Sowing The Gospel Seed
  By Moishe Rosen

    God guarantees the quality of the Gospel seed. It is not stale; it is not sterile. Yet even under ideal growing conditions, not all of the Gospel seed sprouts. Some of it is caught away by birds, other seeds are not positioned deeply enough to grow, and then there are those that sprout but, under the heat of the sun, wither and die. Nevertheless, as we sow much seed in the field, there will be much return. Our faith does not require us to believe that every seed that we plant will sprout, grow and become fruitful. What our faith requires us to do is trust that if we sow enough seed, there will be a harvest in Godís field.

    Many people try to witness and are disappointed in the results. When they are disappointed, they grow disheartened and when they are disheartened, they lose their courageÖuntil the idea of witnessing looms like an insurmountable task.

    Nevertheless, our disappointments may still be Godís appointments. He who arranges all things can, by innumerable small events and episodes that we call coincidences, make impressions upon the hearts of those He is winning to Himself. When it comes to witnessing, our hope rests not on our planning nor our presentation Ė but on the sure and certain knowledge that God is not willing that any should perish, but that all should come to Him. God accomplishes the conversion of sinners through various people who take part in the many witnessing opportunities He appoints to win an individual. Likewise, the person who would take satisfaction in witnessing must witness to many.

    The parable of the sower (Matt. 13:1-23), shows us that while many seeds are strewn, only a few grow and come to fruition. Yet it is difficult for a believer in Jesus to accept that many seeds we sow will not come to fruition, or at least not in a time and place known to us. It is also difficult to accept the fact that the most we can hope for is to play a small part in any personís conversion process. It is human nature to want to be the principal party or agent in anotherís conversion, but God uses many people to make impressions. He uses many to give energy to those impressions through prayer Ė the kind of prayer that moves mountains and rips blindfolds from the eyes. It therefore makes sense that every believer should touch as many lives as possible with the Gospel.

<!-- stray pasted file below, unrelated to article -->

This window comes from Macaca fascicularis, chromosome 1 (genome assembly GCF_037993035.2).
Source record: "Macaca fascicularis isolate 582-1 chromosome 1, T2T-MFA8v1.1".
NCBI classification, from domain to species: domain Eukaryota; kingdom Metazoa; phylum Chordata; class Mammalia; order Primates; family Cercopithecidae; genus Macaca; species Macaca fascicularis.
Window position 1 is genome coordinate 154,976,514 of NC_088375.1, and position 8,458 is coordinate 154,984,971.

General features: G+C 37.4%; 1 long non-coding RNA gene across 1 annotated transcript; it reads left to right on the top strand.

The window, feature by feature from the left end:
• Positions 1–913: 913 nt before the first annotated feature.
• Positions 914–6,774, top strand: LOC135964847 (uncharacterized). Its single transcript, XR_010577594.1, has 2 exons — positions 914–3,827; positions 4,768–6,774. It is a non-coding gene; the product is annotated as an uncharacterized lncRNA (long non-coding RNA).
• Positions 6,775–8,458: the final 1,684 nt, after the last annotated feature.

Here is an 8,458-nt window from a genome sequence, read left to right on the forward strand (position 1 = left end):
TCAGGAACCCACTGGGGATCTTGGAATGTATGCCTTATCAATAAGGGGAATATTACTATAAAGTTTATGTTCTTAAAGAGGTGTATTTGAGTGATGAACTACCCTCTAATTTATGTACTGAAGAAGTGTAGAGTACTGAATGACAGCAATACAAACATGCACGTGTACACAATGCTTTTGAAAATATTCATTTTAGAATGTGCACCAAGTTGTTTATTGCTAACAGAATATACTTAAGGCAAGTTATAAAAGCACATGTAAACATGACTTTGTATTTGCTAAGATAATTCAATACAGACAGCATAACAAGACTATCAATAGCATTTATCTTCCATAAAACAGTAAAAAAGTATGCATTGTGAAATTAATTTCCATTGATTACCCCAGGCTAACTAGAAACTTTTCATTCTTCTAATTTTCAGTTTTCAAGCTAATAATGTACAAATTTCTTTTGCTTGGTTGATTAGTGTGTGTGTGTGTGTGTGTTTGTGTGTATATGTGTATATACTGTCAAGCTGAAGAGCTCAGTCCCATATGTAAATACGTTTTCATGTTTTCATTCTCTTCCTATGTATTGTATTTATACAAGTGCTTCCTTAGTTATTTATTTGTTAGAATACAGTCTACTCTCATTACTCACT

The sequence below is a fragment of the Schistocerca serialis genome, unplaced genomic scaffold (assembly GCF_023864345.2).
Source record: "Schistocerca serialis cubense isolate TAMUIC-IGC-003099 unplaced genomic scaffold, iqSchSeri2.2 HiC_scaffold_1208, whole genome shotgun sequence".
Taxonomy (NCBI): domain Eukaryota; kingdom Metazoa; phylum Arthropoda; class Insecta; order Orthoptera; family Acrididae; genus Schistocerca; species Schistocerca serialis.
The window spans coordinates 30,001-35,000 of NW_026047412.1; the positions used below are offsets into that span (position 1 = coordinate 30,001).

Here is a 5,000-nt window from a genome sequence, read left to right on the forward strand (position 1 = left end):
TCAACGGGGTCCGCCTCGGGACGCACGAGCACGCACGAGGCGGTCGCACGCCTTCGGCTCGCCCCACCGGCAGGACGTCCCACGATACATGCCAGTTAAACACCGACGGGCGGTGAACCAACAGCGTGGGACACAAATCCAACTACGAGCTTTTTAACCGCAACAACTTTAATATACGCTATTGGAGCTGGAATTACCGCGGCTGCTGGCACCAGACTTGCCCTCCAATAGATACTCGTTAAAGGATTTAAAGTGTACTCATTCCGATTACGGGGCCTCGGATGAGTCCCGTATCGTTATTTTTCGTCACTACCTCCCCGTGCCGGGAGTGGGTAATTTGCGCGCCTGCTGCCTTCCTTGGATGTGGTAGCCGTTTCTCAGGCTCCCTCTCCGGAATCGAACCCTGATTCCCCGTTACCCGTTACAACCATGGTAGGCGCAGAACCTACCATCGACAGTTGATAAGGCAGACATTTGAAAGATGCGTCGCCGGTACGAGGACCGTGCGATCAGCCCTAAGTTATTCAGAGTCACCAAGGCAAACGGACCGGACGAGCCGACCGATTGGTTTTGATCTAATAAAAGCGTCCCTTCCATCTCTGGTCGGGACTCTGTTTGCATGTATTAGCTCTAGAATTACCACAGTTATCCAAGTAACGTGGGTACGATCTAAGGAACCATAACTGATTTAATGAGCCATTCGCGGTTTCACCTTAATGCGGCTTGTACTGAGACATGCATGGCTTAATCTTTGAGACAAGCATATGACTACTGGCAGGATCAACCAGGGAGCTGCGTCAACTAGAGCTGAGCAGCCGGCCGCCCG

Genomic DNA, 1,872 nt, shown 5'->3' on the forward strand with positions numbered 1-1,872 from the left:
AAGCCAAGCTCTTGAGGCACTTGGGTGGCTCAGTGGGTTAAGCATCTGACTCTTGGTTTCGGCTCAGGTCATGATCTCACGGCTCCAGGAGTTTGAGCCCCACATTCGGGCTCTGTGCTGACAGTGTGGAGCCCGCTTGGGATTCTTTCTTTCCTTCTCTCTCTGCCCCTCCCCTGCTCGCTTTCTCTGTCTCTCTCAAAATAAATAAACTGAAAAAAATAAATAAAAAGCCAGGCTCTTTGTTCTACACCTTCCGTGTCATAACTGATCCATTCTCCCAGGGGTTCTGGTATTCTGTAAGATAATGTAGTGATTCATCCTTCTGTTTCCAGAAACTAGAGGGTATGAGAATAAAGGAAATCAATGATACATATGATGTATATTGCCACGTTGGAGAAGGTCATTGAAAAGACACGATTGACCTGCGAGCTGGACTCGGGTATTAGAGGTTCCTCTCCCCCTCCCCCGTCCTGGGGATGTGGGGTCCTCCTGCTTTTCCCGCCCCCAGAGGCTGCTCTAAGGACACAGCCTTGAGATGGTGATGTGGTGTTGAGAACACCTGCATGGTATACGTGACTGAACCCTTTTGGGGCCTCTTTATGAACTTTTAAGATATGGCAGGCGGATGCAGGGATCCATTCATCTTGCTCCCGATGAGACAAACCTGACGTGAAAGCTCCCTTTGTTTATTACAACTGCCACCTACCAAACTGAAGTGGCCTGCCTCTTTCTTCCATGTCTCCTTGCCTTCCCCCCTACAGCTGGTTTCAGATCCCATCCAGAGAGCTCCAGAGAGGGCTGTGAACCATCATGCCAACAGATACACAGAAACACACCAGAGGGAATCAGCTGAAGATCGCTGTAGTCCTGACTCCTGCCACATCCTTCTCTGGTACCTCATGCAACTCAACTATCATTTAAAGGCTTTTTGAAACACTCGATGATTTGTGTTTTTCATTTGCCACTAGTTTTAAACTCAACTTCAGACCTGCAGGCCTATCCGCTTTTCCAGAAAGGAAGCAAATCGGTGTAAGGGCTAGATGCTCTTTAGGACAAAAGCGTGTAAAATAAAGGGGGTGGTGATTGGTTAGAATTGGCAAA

We cannot allow ourselves to become disappointed because the first seeds we plant do not grow and sprout. Each seed has a sprouting and growing and fruition appointment with God. Likewise, those of us who have witnessed over the years have encountered people who resisted the Word of God or they desisted from listening. Some even blistered when they understood what we were saying, but much to our surprise and joy, we later found that through other means, they came to faith in Christ.

    God is constantly reaching out through the Holy Spirit, wooing people, making small impressions, creating questions in peopleís minds and hearts. Sometimes an impression is made by a funeral oration, or the verse on a Christmas card, or classical music such as Handelís Messiah. These impressions are Gospel seeds, the personís heart is a field, and though that heart might be hardened, all of us have seen granite cracked by the seed of a tree that lodged itself in a crevice. Thus, we can understand the proper prayer for the witnessing Christian is this: "Lord, may You send more seeds to fall on the heart of my friend. May they carry many impressions of You. Open their hearts and open their minds that the Gospel seeds which You are sowing through so many of Your servants might take root."

    Reprinted with permission from the Jews for Jesus Classic Edition Newsletter, copyright 1999.